Monday, May 16, 2005

An interesting article at Video Business Online...


...details how it looks to be a slow summer in terms of recent big movies hitting DVD. Since there's little indication that the theatrical season will be much better (although there will be hits, like Star Wars and Batman Begins--although we'll see if either of them hits Spider-Man like levels), that's bad news for the studios.

Partly this is due to the lack of many good movies lately. It's hard to argue with this observation: "Based on the way the box office has been performing lately, TV is looking more exciting than most films," Newbury Comics buyer Larry Mansdorf said. "People have developed their collections already, and they're going to ask, 'Do I want to buy Constantine? I have the last two Keanu flops. Do I really need to buy another?"

However, and I liked hearing this, the TV set market is booming. I knew that, but was astounded to read the following: "In contrast, it's a blockbuster period in terms of TV. At deadline, 24 TV DVD sets were rolling out on June 7 alone. An average week produces about 14."

Those are huge numbers. The reasons for this are obvious. First, especially with the advent of season sets, which mostly now sell south of $50, sometimes as low as $30, you are getting a lot of bang for your buck with these. Also, people have emotional attachments to TV shows. If you spent eight years of your life watching something week to week, it's going to stick with you. I would also imagine a lot of these sets, again because of the generally low prices, are being bought to give as gifts. If your Pop likes classic Westerns, and you can give him a set of Have Gun Will Travel featuring 39 episodes--over 15 hours of material!--and costing about $30, that's a pretty decent present.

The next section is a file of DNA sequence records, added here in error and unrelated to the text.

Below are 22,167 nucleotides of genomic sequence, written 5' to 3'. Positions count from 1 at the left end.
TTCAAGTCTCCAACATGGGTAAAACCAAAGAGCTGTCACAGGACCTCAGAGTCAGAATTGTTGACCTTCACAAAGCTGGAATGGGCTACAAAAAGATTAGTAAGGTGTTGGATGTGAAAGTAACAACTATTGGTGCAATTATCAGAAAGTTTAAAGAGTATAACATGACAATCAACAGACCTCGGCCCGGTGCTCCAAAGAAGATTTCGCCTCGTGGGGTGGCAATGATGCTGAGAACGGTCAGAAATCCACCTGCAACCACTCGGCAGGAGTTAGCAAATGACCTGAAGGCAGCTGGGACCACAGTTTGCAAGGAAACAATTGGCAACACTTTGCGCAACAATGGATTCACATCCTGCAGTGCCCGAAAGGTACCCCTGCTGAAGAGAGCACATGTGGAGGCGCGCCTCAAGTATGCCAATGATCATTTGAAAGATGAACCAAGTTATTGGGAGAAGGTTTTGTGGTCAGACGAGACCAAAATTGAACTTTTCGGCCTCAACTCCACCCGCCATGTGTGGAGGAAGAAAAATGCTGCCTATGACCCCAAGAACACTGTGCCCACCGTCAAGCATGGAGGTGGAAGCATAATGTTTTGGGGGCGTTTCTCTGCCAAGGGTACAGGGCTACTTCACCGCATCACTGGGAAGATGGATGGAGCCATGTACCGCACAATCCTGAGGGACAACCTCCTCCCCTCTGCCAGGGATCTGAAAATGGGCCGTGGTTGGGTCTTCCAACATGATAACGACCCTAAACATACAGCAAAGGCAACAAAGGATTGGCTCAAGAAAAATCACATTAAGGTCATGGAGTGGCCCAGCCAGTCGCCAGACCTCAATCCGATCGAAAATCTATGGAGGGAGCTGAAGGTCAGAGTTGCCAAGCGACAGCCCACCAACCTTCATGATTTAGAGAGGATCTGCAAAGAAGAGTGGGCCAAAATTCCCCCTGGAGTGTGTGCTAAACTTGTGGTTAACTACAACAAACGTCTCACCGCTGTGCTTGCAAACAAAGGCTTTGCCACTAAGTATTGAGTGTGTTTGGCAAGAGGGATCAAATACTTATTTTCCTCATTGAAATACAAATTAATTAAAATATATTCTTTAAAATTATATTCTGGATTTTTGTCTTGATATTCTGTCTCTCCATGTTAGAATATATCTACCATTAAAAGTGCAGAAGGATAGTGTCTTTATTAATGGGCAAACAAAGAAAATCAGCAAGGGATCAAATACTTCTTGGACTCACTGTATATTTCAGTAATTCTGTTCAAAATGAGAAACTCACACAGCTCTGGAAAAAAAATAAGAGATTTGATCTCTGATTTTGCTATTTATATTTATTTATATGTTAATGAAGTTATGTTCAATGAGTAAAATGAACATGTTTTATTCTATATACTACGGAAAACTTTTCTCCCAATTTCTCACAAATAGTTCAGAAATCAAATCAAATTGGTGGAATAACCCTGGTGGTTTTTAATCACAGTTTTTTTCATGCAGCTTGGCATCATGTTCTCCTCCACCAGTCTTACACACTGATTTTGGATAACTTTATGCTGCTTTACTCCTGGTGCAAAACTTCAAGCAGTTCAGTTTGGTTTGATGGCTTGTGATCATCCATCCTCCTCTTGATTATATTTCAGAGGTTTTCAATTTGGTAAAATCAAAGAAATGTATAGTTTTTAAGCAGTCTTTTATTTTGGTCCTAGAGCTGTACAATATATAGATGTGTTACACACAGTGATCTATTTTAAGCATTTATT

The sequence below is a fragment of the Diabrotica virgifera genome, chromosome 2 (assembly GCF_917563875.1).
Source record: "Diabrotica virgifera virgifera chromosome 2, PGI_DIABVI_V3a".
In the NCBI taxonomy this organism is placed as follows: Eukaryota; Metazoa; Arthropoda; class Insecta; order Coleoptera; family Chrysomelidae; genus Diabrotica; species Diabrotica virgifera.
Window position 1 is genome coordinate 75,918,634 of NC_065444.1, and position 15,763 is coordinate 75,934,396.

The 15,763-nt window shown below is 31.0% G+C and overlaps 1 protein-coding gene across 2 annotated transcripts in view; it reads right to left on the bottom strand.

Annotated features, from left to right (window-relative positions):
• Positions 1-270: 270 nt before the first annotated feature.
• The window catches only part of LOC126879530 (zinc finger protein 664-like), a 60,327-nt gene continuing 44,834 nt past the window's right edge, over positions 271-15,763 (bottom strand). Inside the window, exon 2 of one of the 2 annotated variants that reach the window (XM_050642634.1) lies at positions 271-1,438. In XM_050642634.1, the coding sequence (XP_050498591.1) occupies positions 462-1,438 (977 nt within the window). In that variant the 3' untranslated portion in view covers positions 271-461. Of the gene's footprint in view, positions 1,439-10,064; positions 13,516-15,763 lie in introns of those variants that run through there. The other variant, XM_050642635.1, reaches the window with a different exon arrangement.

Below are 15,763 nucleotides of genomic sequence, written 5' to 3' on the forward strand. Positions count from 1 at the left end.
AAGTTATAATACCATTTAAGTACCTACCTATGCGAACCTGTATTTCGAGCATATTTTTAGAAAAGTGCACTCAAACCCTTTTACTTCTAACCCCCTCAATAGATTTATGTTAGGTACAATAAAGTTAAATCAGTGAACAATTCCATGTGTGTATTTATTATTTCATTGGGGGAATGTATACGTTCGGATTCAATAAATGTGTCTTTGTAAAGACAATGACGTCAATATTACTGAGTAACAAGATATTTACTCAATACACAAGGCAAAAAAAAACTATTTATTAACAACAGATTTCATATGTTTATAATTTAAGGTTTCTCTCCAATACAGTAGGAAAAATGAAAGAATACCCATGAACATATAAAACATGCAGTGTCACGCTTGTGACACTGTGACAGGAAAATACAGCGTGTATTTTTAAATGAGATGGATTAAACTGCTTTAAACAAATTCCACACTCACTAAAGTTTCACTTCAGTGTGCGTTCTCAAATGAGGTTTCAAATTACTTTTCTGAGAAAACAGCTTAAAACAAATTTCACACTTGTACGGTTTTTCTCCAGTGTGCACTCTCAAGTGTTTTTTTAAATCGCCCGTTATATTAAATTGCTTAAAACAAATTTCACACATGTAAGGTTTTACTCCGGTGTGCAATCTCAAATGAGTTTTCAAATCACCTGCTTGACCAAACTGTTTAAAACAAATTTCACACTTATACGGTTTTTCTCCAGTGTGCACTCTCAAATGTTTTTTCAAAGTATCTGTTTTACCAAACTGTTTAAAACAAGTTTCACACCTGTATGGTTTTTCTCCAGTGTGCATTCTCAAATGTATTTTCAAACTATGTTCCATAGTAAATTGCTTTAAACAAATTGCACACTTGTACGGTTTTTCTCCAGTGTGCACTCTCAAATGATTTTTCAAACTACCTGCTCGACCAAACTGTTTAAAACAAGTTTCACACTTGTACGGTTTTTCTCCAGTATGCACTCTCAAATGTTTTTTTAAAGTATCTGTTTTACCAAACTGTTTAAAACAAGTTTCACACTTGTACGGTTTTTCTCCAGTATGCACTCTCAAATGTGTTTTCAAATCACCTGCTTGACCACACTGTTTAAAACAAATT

At 12:31 PM, Blogger BeckoningChasm said...

A good TV show just has more room than the average movie, for developing characters and having wide story arcs.

Movies, on the other hand, have to hit big and they have to hit fast, so there's rarely a lot of creative thought put into them. I mean, reading the reviews for Locusts is almost an occasion for despair; so many cliches, dumped out on celluloid.

At 6:24 AM, Anonymous twitterpate said...

Kind of ironic that we're now saying that TV (long the red-headed stepchild of the entertainment business) is a more creative medium than film. (Although at least when I go see a movie in the theatre, I know that it won't be cancelled half-way through, denying me the ending I've been anticipating.)

At any rate, Hollywood must realize that if people don't want to go see a movie in the theatre, they'll probably not be overeager to buy the DVD either. DVD sales will no longer be the factor that makes any movie profitable.


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